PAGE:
You need a camera, and a back up camera. You need the lenses to give you the view to capture the images you desire. You will need any accessories that will help you achieve your vision (flash, filters, extenders ect,). Take what you need but only take what you need. Don’t duplicate focal lengths of lenses unless there is a very compelling reason. Usually you can make do with a few gaps in focal length. For instance my typical travel kit covers the following ranges of focal length (given in full frame equivalent): 16-35, 24-70, and 100-400. I am not a big fan of zoom lenses that cover too wide a range like the 18-300mm type. They underperform the zoom lenses of more limited range. The purpose of my trip is to get the best possible photographs so I don’t want to hamstring myself with inferior optics.
Tripod or no tripod? This seems to vex photographers more than any other equipment decision. For me the answer is crystal clear. I would never travel without a tripod. Yes, I hand hold more photographs while I am traveling than I ever would at home but I deem this piece of equipment as vital to my photographic goals and vision. There are times when I bring my full sized tripod and there are times when I compromise on size in weight in exchange for portability. When I need a smaller tripod I use my Mefoto Globetrotter C2350 carbon fiber tripod. This tripod is very portable yet sturdy enough to handle most adverse conditions.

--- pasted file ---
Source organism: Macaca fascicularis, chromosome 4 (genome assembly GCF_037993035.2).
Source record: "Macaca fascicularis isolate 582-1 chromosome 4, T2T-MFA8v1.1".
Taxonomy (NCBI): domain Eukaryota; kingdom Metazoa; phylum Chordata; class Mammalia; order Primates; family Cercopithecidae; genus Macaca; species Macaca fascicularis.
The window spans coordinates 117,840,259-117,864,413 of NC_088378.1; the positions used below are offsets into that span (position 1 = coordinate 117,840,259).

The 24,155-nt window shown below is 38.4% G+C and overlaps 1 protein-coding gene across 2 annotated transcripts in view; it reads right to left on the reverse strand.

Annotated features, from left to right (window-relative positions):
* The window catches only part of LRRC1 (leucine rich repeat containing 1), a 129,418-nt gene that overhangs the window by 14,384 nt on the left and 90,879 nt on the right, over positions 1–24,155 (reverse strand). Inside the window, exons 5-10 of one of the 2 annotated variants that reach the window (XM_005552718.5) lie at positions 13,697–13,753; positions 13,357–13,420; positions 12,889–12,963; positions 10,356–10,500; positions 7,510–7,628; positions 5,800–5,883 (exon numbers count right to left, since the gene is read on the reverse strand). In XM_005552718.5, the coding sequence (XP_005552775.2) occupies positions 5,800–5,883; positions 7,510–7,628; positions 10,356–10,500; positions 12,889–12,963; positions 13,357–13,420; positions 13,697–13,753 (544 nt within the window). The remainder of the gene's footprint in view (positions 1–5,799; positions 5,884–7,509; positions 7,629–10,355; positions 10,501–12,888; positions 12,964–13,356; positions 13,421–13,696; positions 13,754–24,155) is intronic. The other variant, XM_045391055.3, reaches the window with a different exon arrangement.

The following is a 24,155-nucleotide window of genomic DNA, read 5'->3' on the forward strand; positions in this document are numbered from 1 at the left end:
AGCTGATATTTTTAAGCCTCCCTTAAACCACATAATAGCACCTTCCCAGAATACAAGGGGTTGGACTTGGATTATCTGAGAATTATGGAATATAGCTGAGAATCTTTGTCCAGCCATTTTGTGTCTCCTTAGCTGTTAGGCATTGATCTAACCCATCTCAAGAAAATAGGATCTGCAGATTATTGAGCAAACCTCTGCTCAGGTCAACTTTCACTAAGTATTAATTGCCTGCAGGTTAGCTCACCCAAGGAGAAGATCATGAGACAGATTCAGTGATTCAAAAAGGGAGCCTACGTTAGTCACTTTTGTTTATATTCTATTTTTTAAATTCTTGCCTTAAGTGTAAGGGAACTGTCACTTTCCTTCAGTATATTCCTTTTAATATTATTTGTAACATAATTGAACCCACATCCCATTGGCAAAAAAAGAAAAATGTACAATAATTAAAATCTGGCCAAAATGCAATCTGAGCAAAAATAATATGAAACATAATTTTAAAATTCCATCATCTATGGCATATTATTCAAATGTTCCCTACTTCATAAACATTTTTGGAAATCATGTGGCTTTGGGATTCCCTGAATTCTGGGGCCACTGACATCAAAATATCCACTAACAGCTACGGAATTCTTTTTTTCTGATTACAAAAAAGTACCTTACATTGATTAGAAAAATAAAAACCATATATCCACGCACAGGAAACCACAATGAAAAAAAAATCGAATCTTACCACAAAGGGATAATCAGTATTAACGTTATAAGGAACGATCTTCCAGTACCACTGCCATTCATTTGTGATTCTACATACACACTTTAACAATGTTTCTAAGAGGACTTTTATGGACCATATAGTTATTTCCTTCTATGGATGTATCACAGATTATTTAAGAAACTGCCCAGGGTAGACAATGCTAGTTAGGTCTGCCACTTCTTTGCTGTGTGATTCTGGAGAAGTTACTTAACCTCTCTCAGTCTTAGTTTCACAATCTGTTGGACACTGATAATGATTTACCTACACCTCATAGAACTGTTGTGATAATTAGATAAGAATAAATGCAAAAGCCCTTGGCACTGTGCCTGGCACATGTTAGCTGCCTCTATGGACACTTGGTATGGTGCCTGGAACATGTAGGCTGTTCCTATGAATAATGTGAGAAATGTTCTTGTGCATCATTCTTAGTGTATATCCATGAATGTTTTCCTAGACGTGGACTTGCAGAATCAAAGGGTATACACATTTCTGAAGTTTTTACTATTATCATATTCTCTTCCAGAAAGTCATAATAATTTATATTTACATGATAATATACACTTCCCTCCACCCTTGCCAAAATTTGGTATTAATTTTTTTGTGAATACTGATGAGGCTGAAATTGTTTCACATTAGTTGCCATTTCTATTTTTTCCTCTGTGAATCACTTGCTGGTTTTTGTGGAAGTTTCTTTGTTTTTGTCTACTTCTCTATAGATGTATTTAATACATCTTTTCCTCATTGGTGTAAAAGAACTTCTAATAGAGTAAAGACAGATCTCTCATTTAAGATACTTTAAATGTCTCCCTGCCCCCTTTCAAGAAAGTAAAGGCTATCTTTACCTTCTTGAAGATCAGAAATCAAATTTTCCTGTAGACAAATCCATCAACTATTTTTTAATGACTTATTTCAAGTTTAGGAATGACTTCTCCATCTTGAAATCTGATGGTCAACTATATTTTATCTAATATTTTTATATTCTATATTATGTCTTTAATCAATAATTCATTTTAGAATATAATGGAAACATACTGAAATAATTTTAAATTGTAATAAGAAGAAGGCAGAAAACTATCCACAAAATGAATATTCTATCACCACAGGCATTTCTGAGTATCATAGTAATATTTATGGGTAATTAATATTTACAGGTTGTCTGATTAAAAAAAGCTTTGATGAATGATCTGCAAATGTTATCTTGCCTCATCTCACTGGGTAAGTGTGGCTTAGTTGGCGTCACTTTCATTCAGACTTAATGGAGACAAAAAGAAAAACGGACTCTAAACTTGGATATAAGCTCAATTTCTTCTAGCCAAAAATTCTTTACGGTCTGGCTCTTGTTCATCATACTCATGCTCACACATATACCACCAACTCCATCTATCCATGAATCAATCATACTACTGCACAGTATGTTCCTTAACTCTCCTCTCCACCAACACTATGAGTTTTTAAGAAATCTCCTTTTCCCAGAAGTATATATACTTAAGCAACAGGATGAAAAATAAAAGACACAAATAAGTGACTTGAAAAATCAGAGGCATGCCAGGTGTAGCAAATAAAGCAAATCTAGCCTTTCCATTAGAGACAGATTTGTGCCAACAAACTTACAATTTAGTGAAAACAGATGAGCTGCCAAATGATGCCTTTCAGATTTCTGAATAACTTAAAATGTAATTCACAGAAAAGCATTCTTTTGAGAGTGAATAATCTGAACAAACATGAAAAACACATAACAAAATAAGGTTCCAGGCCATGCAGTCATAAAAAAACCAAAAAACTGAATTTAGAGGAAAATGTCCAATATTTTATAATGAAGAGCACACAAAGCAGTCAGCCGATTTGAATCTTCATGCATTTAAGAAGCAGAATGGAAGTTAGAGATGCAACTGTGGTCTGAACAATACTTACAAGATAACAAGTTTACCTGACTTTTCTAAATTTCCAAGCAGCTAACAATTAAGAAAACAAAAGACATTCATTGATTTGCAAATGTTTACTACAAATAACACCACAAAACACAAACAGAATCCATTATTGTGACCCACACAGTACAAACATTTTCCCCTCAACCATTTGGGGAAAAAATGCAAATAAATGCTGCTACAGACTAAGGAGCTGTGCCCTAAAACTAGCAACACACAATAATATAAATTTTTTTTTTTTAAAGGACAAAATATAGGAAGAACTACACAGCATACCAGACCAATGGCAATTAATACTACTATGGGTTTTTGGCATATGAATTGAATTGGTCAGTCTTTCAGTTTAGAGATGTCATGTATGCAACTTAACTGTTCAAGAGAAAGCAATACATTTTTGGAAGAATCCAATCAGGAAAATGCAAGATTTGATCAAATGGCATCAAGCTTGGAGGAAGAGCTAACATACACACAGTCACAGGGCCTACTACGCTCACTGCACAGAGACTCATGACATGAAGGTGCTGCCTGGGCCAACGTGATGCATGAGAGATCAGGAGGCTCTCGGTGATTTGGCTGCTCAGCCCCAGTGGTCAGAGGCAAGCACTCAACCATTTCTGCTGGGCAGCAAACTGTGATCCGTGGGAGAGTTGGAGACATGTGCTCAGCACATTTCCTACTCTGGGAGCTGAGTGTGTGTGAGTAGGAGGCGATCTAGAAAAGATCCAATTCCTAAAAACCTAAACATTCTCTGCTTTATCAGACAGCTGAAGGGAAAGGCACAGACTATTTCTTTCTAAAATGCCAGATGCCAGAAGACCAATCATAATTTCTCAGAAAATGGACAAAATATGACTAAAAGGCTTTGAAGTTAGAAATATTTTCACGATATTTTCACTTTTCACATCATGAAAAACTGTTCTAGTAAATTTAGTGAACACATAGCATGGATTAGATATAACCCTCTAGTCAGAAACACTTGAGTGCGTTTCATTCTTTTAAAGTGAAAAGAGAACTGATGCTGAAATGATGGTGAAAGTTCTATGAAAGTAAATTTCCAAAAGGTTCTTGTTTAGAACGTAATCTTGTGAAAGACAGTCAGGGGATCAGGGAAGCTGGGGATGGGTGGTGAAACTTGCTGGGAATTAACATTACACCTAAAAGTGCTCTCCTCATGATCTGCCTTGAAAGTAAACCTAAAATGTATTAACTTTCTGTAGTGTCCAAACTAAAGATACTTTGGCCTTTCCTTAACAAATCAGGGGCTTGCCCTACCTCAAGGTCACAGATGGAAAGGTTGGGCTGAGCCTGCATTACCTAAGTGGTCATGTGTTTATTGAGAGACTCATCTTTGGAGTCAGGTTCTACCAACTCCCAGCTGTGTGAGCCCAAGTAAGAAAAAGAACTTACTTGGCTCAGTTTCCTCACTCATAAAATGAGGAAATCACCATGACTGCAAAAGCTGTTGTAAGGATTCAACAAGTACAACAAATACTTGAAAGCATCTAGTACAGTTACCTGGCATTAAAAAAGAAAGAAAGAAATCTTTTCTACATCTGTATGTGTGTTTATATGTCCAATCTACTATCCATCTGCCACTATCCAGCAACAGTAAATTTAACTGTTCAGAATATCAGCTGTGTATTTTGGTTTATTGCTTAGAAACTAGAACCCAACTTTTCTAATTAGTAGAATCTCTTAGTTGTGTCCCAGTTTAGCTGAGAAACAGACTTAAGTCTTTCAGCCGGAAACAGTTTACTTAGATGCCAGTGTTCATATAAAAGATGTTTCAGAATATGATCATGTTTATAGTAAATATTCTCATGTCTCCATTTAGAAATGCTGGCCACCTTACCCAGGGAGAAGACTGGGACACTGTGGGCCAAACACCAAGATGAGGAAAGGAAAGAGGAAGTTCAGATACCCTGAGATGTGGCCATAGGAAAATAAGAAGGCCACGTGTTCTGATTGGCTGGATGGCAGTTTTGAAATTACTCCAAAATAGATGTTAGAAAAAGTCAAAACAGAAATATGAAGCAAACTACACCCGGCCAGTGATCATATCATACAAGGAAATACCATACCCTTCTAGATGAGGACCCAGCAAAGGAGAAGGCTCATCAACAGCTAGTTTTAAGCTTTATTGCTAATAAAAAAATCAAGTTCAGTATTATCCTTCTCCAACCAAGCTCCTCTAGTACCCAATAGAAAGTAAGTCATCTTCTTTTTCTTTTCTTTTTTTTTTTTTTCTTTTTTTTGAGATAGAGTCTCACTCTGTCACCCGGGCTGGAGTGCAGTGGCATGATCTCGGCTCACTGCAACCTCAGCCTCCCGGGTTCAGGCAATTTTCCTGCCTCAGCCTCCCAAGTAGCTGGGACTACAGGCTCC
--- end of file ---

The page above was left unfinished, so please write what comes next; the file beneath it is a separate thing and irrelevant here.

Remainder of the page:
Pocket camera? For me it depends on where I am going. If I will be anywhere I might shoot street photography then yes a pocket camera comes along. I have been working with a Fujifilm X-70 which is a fantastic camera, although some may find the fixed 28mm equivalent lens restrictive. I love the rugged build of the camera, the superb image quality, and the small size to be perfect for street photography. Recently I purchased the Fujifilm X100F compact camera. This camera has a little better image quality but is a little larger in size. I look forward to giving it a try on my next trip.
Remember that the key to travel photography is making educated compromises while still allowing you to have the tools you need to make the images that you want. No one lens, or camera bag, or tripod will be right all of the time. Make your educated decisions and then learn to make the best possible images with what you have. Like anything the more you do it—the more you travel—the better you will get. Bon Voyage!
Check out my travel workshops here: Nature & Travel Photography Workshops.